Taking into account both civil and military markets, the yearly delivery value of rotorcraft is comparable to the $18 billion business jet industry, according to aviation analyst Brian Foley. In fact, he is forecasting some 24,000 rotorcraft deliveries over the next 10 years, including 12,000 civil turbines, 6,000 military turbines and 6,000 piston helicopters valued at roughly $250 billion–roughly the same outlook for business jet billings.
Foley said that the civil and military helicopter markets often run counter-cyclical to one another, making for a more stable sales environment than that for business, jets, with military frequently compensating for any civil slack and vice versa. There is also a more diverse pool of buyers for helicopters, he added.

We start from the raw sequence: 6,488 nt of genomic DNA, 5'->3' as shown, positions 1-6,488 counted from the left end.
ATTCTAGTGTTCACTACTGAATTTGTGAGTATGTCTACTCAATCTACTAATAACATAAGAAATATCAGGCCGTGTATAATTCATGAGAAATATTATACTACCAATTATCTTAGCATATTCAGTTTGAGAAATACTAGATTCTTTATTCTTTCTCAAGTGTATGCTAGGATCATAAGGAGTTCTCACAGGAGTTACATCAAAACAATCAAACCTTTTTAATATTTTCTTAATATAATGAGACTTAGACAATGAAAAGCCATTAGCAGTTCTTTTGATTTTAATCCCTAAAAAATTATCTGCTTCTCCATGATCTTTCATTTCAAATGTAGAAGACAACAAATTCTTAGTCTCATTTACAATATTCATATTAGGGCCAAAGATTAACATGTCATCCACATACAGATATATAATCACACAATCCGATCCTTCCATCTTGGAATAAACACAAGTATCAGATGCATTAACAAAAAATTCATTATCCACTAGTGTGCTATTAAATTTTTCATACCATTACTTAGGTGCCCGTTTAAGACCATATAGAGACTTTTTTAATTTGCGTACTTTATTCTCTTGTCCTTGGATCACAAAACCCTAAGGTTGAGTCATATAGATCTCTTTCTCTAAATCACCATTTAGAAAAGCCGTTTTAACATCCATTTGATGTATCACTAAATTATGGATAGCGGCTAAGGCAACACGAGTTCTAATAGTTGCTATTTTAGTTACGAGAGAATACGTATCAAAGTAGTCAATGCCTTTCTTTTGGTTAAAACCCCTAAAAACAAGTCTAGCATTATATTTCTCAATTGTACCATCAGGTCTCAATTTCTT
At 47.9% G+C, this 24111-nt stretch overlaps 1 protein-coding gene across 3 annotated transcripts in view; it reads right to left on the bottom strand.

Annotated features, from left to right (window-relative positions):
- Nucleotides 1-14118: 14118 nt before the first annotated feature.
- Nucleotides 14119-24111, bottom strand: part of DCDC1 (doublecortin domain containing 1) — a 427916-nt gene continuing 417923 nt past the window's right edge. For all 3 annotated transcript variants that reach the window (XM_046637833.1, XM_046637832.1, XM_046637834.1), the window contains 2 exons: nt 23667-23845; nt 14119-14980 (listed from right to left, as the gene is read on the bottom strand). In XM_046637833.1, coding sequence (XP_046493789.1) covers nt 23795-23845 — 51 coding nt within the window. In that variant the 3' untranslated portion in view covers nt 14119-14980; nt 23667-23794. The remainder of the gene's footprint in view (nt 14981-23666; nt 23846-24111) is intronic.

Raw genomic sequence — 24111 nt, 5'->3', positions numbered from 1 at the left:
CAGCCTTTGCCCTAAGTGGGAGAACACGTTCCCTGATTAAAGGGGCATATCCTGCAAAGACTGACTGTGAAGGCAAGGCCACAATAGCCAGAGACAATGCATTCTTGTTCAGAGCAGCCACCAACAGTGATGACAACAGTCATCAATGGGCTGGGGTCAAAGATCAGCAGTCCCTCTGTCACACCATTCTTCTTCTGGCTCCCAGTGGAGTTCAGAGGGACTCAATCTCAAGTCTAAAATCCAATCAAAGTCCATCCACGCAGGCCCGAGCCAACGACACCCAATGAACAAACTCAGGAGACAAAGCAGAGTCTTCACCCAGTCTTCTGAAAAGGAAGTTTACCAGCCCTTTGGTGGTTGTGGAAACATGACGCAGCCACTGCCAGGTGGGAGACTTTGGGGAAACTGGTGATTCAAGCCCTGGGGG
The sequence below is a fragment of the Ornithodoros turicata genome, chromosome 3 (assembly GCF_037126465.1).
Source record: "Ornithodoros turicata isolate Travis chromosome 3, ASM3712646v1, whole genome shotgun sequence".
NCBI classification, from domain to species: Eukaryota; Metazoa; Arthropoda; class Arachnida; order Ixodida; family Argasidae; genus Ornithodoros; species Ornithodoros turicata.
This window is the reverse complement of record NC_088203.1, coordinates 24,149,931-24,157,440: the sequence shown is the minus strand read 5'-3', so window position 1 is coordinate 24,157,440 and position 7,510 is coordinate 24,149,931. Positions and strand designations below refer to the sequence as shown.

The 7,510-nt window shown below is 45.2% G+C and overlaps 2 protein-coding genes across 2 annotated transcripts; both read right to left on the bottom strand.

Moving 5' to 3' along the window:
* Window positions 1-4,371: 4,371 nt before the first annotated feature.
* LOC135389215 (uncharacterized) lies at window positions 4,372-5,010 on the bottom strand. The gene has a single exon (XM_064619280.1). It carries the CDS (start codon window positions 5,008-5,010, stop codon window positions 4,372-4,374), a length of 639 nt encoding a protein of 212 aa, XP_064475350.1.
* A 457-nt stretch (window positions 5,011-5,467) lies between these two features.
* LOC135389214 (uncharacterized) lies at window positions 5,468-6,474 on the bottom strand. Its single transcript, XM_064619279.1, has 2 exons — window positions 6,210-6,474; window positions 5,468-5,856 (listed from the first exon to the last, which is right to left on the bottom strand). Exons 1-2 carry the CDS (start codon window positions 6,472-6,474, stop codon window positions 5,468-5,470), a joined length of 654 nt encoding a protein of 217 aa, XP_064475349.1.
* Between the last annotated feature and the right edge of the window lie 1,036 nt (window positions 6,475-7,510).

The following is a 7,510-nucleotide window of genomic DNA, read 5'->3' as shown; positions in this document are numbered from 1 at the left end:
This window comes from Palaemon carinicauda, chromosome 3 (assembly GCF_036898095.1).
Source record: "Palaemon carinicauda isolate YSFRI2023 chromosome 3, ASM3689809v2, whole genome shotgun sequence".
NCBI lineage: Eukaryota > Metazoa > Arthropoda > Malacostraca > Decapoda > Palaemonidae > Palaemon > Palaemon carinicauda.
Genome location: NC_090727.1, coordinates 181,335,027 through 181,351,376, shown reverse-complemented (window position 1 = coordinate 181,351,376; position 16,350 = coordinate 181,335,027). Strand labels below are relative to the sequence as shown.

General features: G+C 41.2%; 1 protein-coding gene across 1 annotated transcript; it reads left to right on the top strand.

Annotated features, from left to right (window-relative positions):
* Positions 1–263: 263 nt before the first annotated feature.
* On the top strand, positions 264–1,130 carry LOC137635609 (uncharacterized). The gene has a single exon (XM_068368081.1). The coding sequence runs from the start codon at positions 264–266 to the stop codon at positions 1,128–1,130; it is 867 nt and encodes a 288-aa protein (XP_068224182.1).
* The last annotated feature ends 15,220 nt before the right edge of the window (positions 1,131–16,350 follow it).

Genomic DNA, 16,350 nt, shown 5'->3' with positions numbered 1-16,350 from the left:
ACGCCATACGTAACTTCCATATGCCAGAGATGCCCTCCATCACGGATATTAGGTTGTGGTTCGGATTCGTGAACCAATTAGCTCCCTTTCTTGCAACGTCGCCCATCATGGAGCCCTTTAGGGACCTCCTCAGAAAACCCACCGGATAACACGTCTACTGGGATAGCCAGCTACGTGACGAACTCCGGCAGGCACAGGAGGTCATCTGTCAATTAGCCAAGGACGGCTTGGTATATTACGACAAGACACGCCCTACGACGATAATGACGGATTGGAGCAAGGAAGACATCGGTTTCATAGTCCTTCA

“With business jets there are really only two primary buyers: corporations and individuals,” Foley said. “Civil rotorcraft share that same customer base, but with the added benefit of other buyer segments such as emergency medical services, police, utility, search and rescue and offshore oil/gas. In the same fashion, the military market contains broad, multiple segments, including scout/attack, naval warfare, squad transport, combat search and rescue, special operations and others.” As a bonus, he noted, “The same helicopter platform that’s used as a heavily armed scout for the Army can be cross-marketed to the civil side in EMS configuration.”